But Scott added that mandatory or pro-arrest policies also can make situations worse because the arrest of a woman can have greater financial and emotional impacts on families.
“When these reforms were instituted, I think they were much needed. We feel sometimes the pendulum has gone too far in one direction,” Scott said. “Oftentimes we’ll see cases where 911 was called and the alleged victim will say, ‘Well, I didn’t want an arrest. I just wanted you to calm him down.’ It can start into motion a process that causes more stress than what originally happened. Other times, we’ll have situations where someone was angry with a person and know they can use 911 as a weapon.”
Ferris and others say cases of a woman habitually abusing a man physically and emotionally are rare.
While there is a legal definition of domestic violence involving intimate partners, counselors also use a non-legal tool — the power and control wheel.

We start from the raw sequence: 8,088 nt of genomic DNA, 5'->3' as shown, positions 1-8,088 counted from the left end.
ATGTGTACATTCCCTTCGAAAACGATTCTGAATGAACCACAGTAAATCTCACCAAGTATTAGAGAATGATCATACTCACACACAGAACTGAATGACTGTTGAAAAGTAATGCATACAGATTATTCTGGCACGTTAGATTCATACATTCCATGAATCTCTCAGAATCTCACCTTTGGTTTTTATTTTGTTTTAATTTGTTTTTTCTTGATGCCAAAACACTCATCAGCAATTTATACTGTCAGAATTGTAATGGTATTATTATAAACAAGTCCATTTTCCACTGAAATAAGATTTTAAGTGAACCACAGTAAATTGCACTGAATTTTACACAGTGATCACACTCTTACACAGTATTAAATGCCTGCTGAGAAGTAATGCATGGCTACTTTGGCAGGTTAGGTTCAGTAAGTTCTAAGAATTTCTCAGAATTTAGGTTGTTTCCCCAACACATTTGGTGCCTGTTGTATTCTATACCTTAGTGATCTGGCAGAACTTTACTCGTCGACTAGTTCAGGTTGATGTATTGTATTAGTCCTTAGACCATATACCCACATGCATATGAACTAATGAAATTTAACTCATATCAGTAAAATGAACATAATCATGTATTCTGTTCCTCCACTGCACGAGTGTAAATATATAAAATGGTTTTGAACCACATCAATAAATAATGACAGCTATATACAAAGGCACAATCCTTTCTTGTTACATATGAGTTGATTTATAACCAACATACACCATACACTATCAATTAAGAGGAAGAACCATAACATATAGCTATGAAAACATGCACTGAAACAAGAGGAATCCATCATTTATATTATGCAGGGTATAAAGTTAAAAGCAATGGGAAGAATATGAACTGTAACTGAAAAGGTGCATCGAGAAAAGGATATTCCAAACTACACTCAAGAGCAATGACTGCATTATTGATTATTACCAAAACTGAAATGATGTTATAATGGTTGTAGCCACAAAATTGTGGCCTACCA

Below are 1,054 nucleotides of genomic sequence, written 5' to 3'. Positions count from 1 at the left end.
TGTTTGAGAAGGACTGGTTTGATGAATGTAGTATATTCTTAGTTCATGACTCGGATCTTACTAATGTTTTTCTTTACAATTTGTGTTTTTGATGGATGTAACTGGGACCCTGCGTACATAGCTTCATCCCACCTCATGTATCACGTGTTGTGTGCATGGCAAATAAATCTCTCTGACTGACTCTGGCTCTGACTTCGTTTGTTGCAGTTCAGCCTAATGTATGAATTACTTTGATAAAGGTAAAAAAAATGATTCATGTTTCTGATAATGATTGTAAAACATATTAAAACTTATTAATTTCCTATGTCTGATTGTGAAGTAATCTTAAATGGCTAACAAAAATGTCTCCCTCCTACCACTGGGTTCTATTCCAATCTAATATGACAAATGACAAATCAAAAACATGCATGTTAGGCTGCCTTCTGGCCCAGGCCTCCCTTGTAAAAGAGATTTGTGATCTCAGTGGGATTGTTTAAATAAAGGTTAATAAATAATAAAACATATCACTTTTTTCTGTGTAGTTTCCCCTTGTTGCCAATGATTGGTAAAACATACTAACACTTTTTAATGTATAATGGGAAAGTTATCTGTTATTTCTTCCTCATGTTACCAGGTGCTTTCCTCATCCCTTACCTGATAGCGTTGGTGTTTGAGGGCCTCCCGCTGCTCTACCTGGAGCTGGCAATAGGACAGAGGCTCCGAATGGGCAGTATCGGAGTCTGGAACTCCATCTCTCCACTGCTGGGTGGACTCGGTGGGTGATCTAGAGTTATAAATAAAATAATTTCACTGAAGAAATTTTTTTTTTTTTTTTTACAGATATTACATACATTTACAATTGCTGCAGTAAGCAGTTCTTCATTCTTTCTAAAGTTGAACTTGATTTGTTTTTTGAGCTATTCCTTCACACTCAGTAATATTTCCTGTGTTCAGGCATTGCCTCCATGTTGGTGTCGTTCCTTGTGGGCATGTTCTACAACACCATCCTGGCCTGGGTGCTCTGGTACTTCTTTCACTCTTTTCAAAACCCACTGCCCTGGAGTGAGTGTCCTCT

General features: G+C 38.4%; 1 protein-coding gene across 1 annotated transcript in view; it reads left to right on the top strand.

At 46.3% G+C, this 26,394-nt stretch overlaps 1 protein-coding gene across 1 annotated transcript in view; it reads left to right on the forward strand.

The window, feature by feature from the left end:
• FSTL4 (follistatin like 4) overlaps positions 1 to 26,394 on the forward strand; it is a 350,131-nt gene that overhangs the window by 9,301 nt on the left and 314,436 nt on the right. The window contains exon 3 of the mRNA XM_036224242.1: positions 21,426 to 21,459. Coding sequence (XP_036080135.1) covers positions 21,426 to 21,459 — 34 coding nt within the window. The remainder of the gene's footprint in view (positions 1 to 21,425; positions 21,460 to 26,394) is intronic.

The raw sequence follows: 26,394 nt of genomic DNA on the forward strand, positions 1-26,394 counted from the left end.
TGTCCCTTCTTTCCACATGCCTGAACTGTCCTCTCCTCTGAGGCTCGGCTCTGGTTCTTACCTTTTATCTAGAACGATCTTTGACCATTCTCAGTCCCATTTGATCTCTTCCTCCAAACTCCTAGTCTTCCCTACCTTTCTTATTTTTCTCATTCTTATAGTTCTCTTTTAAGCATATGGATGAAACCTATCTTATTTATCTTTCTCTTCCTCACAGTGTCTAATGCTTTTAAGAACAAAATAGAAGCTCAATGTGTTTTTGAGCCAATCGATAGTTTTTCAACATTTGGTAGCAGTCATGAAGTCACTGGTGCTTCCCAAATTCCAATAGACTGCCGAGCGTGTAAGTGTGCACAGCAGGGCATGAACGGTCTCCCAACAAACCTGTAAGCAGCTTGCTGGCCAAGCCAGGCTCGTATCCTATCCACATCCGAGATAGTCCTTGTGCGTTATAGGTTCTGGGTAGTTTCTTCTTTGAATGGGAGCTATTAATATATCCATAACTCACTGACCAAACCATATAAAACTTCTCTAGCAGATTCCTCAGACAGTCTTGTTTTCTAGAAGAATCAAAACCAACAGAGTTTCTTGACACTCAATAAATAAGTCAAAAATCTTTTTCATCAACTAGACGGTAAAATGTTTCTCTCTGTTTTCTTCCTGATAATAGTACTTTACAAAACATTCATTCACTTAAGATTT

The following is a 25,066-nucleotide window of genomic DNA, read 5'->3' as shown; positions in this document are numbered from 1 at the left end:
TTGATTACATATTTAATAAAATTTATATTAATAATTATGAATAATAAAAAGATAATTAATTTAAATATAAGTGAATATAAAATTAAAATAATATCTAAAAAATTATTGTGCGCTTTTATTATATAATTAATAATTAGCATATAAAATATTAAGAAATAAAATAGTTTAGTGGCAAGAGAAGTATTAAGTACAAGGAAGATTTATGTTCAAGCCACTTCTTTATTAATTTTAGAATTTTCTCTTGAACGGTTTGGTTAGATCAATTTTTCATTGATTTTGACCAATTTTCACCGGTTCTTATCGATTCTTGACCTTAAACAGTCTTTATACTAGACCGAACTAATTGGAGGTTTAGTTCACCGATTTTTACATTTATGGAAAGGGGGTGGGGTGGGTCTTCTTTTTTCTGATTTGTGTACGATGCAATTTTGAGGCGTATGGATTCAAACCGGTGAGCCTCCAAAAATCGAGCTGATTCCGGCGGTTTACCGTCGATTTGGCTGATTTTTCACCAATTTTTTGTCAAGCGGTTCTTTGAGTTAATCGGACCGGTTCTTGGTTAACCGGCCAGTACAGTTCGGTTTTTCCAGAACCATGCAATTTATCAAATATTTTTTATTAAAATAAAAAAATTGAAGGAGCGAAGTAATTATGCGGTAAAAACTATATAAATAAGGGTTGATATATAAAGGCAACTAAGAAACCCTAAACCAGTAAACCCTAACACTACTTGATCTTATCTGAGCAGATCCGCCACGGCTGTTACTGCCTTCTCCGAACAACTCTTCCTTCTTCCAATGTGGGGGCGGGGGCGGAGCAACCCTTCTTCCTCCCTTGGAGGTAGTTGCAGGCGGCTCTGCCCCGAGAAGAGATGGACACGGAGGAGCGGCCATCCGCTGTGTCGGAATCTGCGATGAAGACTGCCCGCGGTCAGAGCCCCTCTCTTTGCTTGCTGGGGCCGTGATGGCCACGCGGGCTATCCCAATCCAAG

The circle has various categories of behavior that indicate an abusive situation. Included are the use of intimidation, emotional abuse, isolation, the use of privilege such as treating a partner like a servant or making all of the decisions, and denying, blaming or minimizing a partner’s concerns.
Power and control belong almost exclusively to men in the domestic violence cases that Ferris worked as an officer and experiences as a counselor.
“I don’t see women doing the power things. I see men doing the power things,” Ferris said. “The woman who popped that guy in the eye didn’t isolate him or minimize or blame him. She was angry, and she hit him. But the woman I saw yesterday in counseling who was told that she is ugly and won’t amount to anything and who can’t go to the mailbox to get the mail, that’s domestic violence — a pattern of power and control over a victim.”